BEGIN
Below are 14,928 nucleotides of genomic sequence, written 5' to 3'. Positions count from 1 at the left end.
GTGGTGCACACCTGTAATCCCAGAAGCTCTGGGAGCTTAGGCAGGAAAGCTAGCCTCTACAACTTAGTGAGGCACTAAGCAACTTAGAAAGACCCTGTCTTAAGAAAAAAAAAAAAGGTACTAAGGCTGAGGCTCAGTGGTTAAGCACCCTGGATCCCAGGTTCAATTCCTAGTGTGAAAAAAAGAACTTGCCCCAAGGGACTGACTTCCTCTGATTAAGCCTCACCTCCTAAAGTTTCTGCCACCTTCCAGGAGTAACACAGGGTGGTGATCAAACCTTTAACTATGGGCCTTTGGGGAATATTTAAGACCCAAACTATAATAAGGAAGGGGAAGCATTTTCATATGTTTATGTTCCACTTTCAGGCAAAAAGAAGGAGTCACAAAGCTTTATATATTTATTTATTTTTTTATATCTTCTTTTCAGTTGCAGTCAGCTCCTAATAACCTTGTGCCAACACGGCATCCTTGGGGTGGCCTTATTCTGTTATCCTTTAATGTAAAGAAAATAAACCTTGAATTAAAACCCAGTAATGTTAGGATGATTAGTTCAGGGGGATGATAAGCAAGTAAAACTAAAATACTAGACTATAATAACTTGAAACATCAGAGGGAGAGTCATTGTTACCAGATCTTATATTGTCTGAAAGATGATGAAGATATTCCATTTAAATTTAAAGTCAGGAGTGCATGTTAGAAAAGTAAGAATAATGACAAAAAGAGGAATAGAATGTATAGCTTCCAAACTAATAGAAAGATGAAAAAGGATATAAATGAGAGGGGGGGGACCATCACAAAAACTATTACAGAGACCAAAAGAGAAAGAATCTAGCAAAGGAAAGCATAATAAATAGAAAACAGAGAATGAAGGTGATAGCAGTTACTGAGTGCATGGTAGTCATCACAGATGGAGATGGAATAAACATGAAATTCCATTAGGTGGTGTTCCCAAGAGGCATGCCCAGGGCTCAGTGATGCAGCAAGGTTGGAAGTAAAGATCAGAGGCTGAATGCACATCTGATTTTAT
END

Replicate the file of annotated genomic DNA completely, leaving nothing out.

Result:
Below are 14,928 nucleotides of genomic sequence, written 5' to 3'. Positions count from 1 at the left end.
GTGGTGCACACCTGTAATCCCAGAAGCTCTGGGAGCTTAGGCAGGAAAGCTAGCCTCTACAACTTAGTGAGGCACTAAGCAACTTAGAAAGACCCTGTCTTAAGAAAAAAAAAAAAGGTACTAAGGCTGAGGCTCAGTGGTTAAGCACCCTGGATCCCAGGTTCAATTCCTAGTGTGAAAAAAAGAACTTGCCCCAAGGGACTGACTTCCTCTGATTAAGCCTCACCTCCTAAAGTTTCTGCCACCTTCCAGGAGTAACACAGGGTGGTGATCAAACCTTTAACTATGGGCCTTTGGGGAATATTTAAGACCCAAACTATAATAAGGAAGGGGAAGCATTTTCATATGTTTATGTTCCACTTTCAGGCAAAAAGAAGGAGTCACAAAGCTTTATATATTTATTTATTTTTTTATATCTTCTTTTCAGTTGCAGTCAGCTCCTAATAACCTTGTGCCAACACGGCATCCTTGGGGTGGCCTTATTCTGTTATCCTTTAATGTAAAGAAAATAAACCTTGAATTAAAACCCAGTAATGTTAGGATGATTAGTTCAGGGGGATGATAAGCAAGTAAAACTAAAATACTAGACTATAATAACTTGAAACATCAGAGGGAGAGTCATTGTTACCAGATCTTATATTGTCTGAAAGATGATGAAGATATTCCATTTAAATTTAAAGTCAGGAGTGCATGTTAGAAAAGTAAGAATAATGACAAAAAGAGGAATAGAATGTATAGCTTCCAAACTAATAGAAAGATGAAAAAGGATATAAATGAGAGGGGGGGGACCATCACAAAAACTATTACAGAGACCAAAAGAGAAAGAATCTAGCAAAGGAAAGCATAATAAATAGAAAACAGAGAATGAAGGTGATAGCAGTTACTGAGTGCATGGTAGTCATCACAGATGGAGATGGAATAAACATGAAATTCCATTAGGTGGTGTTCCCAAGAGGCATGCCCAGGGCTCAGTGATGCAGCAAGGTTGGAAGTAAAGATCAGAGGCTGAATGCACATCTGATTTTAT